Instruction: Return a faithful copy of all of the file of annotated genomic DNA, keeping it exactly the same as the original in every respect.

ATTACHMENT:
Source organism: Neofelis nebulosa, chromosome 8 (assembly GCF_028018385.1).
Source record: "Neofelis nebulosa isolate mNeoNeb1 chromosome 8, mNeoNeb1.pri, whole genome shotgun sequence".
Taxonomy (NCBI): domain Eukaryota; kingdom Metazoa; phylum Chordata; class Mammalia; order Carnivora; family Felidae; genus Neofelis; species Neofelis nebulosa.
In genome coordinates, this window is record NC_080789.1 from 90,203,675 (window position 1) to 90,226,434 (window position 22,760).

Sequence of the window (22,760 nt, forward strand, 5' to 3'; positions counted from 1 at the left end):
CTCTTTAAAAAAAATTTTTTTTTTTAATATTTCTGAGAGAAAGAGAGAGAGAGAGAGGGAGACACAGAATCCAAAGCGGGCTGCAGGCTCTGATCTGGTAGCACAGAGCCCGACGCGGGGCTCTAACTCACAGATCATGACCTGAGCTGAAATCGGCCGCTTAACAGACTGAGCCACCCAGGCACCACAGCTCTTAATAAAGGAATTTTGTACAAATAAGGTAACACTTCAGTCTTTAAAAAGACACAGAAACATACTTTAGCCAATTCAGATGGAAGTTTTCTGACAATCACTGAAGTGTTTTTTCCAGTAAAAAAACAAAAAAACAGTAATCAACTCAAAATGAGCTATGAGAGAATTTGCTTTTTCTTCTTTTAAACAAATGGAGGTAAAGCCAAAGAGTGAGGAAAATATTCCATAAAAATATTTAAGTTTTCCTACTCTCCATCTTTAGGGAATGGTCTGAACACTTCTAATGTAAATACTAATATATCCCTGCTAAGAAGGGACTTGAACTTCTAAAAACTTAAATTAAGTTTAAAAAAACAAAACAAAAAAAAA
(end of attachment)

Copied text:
Source organism: Neofelis nebulosa, chromosome 8 (assembly GCF_028018385.1).
Source record: "Neofelis nebulosa isolate mNeoNeb1 chromosome 8, mNeoNeb1.pri, whole genome shotgun sequence".
Taxonomy (NCBI): domain Eukaryota; kingdom Metazoa; phylum Chordata; class Mammalia; order Carnivora; family Felidae; genus Neofelis; species Neofelis nebulosa.
In genome coordinates, this window is record NC_080789.1 from 90,203,675 (window position 1) to 90,226,434 (window position 22,760).

Sequence of the window (22,760 nt, forward strand, 5' to 3'; positions counted from 1 at the left end):
CTCTTTAAAAAAAATTTTTTTTTTTAATATTTCTGAGAGAAAGAGAGAGAGAGAGAGGGAGACACAGAATCCAAAGCGGGCTGCAGGCTCTGATCTGGTAGCACAGAGCCCGACGCGGGGCTCTAACTCACAGATCATGACCTGAGCTGAAATCGGCCGCTTAACAGACTGAGCCACCCAGGCACCACAGCTCTTAATAAAGGAATTTTGTACAAATAAGGTAACACTTCAGTCTTTAAAAAGACACAGAAACATACTTTAGCCAATTCAGATGGAAGTTTTCTGACAATCACTGAAGTGTTTTTTCCAGTAAAAAAACAAAAAAACAGTAATCAACTCAAAATGAGCTATGAGAGAATTTGCTTTTTCTTCTTTTAAACAAATGGAGGTAAAGCCAAAGAGTGAGGAAAATATTCCATAAAAATATTTAAGTTTTCCTACTCTCCATCTTTAGGGAATGGTCTGAACACTTCTAATGTAAATACTAATATATCCCTGCTAAGAAGGGACTTGAACTTCTAAAAACTTAAATTAAGTTTAAAAAAACAAAACAAAAAAAAA